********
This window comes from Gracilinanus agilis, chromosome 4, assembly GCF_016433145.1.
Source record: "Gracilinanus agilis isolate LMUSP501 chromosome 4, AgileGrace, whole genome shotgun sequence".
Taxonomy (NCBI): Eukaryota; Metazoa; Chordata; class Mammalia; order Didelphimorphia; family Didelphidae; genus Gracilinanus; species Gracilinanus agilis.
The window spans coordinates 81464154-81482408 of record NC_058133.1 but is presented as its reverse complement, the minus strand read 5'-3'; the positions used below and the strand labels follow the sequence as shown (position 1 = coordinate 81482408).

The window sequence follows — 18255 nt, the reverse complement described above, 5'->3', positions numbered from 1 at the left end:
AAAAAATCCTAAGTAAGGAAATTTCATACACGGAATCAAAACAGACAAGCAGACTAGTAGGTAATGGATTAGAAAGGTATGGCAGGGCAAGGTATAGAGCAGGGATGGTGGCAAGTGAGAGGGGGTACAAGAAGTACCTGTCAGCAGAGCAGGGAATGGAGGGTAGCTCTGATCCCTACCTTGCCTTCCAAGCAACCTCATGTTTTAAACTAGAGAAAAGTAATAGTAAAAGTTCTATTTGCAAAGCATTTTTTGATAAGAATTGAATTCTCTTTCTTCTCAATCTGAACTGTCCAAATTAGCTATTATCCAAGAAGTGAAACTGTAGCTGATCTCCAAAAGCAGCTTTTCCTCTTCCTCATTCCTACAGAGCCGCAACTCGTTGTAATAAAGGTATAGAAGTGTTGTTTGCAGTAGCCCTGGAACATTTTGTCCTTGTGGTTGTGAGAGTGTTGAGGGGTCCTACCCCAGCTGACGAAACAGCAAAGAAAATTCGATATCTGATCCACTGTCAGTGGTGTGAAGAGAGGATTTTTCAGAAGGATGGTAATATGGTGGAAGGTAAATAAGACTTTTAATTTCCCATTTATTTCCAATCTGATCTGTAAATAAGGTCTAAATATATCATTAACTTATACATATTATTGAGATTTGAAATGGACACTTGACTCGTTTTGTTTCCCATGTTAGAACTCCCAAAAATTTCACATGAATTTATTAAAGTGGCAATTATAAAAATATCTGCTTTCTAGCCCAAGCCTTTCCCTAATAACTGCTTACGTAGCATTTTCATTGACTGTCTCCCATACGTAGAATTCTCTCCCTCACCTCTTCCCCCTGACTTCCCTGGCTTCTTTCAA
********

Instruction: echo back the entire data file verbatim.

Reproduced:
This window comes from Gracilinanus agilis, chromosome 4, assembly GCF_016433145.1.
Source record: "Gracilinanus agilis isolate LMUSP501 chromosome 4, AgileGrace, whole genome shotgun sequence".
Taxonomy (NCBI): Eukaryota; Metazoa; Chordata; class Mammalia; order Didelphimorphia; family Didelphidae; genus Gracilinanus; species Gracilinanus agilis.
The window spans coordinates 81464154-81482408 of record NC_058133.1 but is presented as its reverse complement, the minus strand read 5'-3'; the positions used below and the strand labels follow the sequence as shown (position 1 = coordinate 81482408).

The window sequence follows — 18255 nt, the reverse complement described above, 5'->3', positions numbered from 1 at the left end:
AAAAAATCCTAAGTAAGGAAATTTCATACACGGAATCAAAACAGACAAGCAGACTAGTAGGTAATGGATTAGAAAGGTATGGCAGGGCAAGGTATAGAGCAGGGATGGTGGCAAGTGAGAGGGGGTACAAGAAGTACCTGTCAGCAGAGCAGGGAATGGAGGGTAGCTCTGATCCCTACCTTGCCTTCCAAGCAACCTCATGTTTTAAACTAGAGAAAAGTAATAGTAAAAGTTCTATTTGCAAAGCATTTTTTGATAAGAATTGAATTCTCTTTCTTCTCAATCTGAACTGTCCAAATTAGCTATTATCCAAGAAGTGAAACTGTAGCTGATCTCCAAAAGCAGCTTTTCCTCTTCCTCATTCCTACAGAGCCGCAACTCGTTGTAATAAAGGTATAGAAGTGTTGTTTGCAGTAGCCCTGGAACATTTTGTCCTTGTGGTTGTGAGAGTGTTGAGGGGTCCTACCCCAGCTGACGAAACAGCAAAGAAAATTCGATATCTGATCCACTGTCAGTGGTGTGAAGAGAGGATTTTTCAGAAGGATGGTAATATGGTGGAAGGTAAATAAGACTTTTAATTTCCCATTTATTTCCAATCTGATCTGTAAATAAGGTCTAAATATATCATTAACTTATACATATTATTGAGATTTGAAATGGACACTTGACTCGTTTTGTTTCCCATGTTAGAACTCCCAAAAATTTCACATGAATTTATTAAAGTGGCAATTATAAAAATATCTGCTTTCTAGCCCAAGCCTTTCCCTAATAACTGCTTACGTAGCATTTTCATTGACTGTCTCCCATACGTAGAATTCTCTCCCTCACCTCTTCCCCCTGACTTCCCTGGCTTCTTTCAA